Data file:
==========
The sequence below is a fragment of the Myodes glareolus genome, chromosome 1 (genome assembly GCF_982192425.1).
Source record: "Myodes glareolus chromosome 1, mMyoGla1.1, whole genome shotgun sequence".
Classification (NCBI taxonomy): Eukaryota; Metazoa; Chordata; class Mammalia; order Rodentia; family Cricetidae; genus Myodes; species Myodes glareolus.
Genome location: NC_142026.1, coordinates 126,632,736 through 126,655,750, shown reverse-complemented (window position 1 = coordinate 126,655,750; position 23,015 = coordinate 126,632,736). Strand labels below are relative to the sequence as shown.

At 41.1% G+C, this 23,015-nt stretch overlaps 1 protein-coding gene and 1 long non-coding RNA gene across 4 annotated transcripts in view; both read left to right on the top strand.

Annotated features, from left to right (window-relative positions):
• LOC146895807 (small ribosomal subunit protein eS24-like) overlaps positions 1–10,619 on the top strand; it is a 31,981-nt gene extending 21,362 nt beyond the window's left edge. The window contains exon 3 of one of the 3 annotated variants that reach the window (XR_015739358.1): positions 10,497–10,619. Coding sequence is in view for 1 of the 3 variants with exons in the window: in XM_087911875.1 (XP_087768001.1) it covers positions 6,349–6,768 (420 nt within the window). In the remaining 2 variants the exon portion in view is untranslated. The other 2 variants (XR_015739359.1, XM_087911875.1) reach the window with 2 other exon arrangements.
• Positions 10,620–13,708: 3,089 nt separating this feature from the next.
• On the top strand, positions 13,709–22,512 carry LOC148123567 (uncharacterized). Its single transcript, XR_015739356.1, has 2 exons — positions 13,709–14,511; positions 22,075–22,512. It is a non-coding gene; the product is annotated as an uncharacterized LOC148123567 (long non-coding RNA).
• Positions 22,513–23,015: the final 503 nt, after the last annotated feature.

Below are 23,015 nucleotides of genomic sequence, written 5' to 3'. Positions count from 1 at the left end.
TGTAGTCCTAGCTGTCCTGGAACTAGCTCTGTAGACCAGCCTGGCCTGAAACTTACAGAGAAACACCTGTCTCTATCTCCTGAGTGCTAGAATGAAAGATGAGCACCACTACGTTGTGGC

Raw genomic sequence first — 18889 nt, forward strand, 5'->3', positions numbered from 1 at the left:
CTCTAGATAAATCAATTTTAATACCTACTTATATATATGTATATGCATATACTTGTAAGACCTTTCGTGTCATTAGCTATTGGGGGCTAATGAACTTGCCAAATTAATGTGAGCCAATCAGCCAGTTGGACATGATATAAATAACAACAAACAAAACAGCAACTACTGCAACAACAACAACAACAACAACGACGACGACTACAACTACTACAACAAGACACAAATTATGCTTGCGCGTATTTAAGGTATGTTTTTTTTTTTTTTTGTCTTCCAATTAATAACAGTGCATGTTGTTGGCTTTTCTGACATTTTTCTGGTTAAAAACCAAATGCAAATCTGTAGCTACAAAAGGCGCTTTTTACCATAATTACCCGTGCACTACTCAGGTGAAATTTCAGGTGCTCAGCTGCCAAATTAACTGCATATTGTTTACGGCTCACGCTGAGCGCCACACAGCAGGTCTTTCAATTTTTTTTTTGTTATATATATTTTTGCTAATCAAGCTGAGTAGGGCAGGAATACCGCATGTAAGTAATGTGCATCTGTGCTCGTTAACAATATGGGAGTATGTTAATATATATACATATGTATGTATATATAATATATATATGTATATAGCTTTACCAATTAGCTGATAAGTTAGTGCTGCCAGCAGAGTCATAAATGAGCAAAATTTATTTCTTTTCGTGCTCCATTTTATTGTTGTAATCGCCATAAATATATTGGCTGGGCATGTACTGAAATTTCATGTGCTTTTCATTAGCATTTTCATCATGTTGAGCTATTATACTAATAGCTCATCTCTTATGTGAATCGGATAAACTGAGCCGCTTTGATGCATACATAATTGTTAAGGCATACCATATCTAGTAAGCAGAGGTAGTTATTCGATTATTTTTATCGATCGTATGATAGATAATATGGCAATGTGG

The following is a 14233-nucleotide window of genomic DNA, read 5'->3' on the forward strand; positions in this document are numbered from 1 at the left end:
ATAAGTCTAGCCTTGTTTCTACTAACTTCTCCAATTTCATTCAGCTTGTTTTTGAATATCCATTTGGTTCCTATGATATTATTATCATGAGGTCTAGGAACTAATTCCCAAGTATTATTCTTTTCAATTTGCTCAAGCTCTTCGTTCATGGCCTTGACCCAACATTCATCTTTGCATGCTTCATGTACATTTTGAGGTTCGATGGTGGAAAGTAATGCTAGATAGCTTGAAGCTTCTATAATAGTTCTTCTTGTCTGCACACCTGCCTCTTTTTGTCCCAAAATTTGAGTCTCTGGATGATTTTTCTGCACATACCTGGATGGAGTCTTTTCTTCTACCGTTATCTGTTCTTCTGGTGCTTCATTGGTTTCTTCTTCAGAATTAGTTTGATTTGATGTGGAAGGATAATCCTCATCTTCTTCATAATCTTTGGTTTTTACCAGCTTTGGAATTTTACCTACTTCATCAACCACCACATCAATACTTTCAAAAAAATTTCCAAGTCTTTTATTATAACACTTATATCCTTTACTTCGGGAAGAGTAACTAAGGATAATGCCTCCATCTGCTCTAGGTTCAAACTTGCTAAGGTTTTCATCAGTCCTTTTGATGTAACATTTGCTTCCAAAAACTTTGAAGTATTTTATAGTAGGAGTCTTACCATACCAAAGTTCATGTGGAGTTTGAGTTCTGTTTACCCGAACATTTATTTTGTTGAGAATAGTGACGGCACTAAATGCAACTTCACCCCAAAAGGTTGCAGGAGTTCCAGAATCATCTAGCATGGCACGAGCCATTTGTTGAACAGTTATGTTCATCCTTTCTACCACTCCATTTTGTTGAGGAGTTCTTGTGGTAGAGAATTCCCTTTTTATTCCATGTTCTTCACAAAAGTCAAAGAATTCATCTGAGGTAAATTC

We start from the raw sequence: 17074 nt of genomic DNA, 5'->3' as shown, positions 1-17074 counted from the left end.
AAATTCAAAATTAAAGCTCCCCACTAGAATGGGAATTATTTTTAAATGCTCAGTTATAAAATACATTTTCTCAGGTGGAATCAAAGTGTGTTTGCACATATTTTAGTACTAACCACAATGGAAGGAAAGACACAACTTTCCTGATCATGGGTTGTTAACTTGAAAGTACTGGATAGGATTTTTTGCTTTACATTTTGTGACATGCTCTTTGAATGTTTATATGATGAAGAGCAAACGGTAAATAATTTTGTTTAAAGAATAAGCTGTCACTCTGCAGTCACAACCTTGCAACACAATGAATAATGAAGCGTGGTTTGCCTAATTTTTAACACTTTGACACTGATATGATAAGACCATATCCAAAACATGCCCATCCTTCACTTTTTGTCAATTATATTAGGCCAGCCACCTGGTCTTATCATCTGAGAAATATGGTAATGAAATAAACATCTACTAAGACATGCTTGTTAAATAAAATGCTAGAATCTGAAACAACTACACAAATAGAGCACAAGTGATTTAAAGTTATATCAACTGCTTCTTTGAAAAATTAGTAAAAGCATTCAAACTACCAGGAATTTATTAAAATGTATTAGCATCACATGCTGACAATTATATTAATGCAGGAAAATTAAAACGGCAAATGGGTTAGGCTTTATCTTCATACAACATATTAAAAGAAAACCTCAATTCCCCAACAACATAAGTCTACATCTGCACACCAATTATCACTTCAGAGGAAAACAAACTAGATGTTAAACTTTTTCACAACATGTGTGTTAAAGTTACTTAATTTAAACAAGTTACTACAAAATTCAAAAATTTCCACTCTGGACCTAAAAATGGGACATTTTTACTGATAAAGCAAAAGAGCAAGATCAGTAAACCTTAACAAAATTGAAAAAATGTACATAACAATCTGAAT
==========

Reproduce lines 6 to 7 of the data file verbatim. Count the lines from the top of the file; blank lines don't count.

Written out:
Annotated features, from left to right (window-relative positions):
• LOC146895807 (small ribosomal subunit protein eS24-like) overlaps positions 1–10,619 on the top strand; it is a 31,981-nt gene extending 21,362 nt beyond the window's left edge. The window contains exon 3 of one of the 3 annotated variants that reach the window (XR_015739358.1): positions 10,497–10,619. Coding sequence is in view for 1 of the 3 variants with exons in the window: in XM_087911875.1 (XP_087768001.1) it covers positions 6,349–6,768 (420 nt within the window). In the remaining 2 variants the exon portion in view is untranslated. The other 2 variants (XR_015739359.1, XM_087911875.1) reach the window with 2 other exon arrangements.